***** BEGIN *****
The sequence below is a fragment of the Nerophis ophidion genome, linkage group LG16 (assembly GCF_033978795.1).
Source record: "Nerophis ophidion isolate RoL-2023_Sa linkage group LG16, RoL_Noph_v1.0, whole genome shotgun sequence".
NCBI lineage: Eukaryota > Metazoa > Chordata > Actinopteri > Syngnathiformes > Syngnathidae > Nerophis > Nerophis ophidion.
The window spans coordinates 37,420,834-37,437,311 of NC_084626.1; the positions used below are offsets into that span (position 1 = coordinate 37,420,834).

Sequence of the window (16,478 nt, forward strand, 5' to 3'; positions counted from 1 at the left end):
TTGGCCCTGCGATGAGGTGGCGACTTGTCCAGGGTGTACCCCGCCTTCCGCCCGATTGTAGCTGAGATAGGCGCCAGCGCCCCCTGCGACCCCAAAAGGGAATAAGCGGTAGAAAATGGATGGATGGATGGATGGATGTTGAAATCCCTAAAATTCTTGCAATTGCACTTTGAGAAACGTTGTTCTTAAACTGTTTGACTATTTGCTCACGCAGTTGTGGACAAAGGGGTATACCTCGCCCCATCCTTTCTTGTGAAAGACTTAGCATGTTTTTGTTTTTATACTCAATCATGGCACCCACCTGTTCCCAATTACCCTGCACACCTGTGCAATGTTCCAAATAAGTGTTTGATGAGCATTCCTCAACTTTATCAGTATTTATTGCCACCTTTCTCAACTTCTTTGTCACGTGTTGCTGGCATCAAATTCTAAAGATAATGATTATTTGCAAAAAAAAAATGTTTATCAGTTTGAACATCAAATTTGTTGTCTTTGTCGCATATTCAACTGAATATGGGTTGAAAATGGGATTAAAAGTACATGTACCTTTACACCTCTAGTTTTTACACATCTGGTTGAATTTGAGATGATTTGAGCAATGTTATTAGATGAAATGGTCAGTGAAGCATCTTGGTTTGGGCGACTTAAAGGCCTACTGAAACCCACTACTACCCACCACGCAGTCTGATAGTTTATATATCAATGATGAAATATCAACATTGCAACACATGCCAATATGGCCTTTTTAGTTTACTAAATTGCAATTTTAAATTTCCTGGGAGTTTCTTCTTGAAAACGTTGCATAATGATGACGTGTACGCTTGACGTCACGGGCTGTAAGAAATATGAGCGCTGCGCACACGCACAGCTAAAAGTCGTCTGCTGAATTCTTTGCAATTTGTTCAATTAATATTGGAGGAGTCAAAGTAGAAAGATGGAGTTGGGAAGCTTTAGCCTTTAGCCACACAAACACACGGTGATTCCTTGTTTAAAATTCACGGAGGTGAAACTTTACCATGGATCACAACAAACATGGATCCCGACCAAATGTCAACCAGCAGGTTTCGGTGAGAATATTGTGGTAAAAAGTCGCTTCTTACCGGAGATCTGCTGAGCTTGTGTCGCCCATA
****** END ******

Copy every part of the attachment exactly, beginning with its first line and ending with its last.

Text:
The sequence below is a fragment of the Nerophis ophidion genome, linkage group LG16 (assembly GCF_033978795.1).
Source record: "Nerophis ophidion isolate RoL-2023_Sa linkage group LG16, RoL_Noph_v1.0, whole genome shotgun sequence".
NCBI lineage: Eukaryota > Metazoa > Chordata > Actinopteri > Syngnathiformes > Syngnathidae > Nerophis > Nerophis ophidion.
The window spans coordinates 37,420,834-37,437,311 of NC_084626.1; the positions used below are offsets into that span (position 1 = coordinate 37,420,834).

Sequence of the window (16,478 nt, forward strand, 5' to 3'; positions counted from 1 at the left end):
TTGGCCCTGCGATGAGGTGGCGACTTGTCCAGGGTGTACCCCGCCTTCCGCCCGATTGTAGCTGAGATAGGCGCCAGCGCCCCCTGCGACCCCAAAAGGGAATAAGCGGTAGAAAATGGATGGATGGATGGATGGATGTTGAAATCCCTAAAATTCTTGCAATTGCACTTTGAGAAACGTTGTTCTTAAACTGTTTGACTATTTGCTCACGCAGTTGTGGACAAAGGGGTATACCTCGCCCCATCCTTTCTTGTGAAAGACTTAGCATGTTTTTGTTTTTATACTCAATCATGGCACCCACCTGTTCCCAATTACCCTGCACACCTGTGCAATGTTCCAAATAAGTGTTTGATGAGCATTCCTCAACTTTATCAGTATTTATTGCCACCTTTCTCAACTTCTTTGTCACGTGTTGCTGGCATCAAATTCTAAAGATAATGATTATTTGCAAAAAAAAAATGTTTATCAGTTTGAACATCAAATTTGTTGTCTTTGTCGCATATTCAACTGAATATGGGTTGAAAATGGGATTAAAAGTACATGTACCTTTACACCTCTAGTTTTTACACATCTGGTTGAATTTGAGATGATTTGAGCAATGTTATTAGATGAAATGGTCAGTGAAGCATCTTGGTTTGGGCGACTTAAAGGCCTACTGAAACCCACTACTACCCACCACGCAGTCTGATAGTTTATATATCAATGATGAAATATCAACATTGCAACACATGCCAATATGGCCTTTTTAGTTTACTAAATTGCAATTTTAAATTTCCTGGGAGTTTCTTCTTGAAAACGTTGCATAATGATGACGTGTACGCTTGACGTCACGGGCTGTAAGAAATATGAGCGCTGCGCACACGCACAGCTAAAAGTCGTCTGCTGAATTCTTTGCAATTTGTTCAATTAATATTGGAGGAGTCAAAGTAGAAAGATGGAGTTGGGAAGCTTTAGCCTTTAGCCACACAAACACACGGTGATTCCTTGTTTAAAATTCACGGAGGTGAAACTTTACCATGGATCACAACAAACATGGATCCCGACCAAATGTCAACCAGCAGGTTTCGGTGAGAATATTGTGGTAAAAAGTCGCTTCTTACCGGAGATCTGCTGAGCTTGTGTCGCCCATA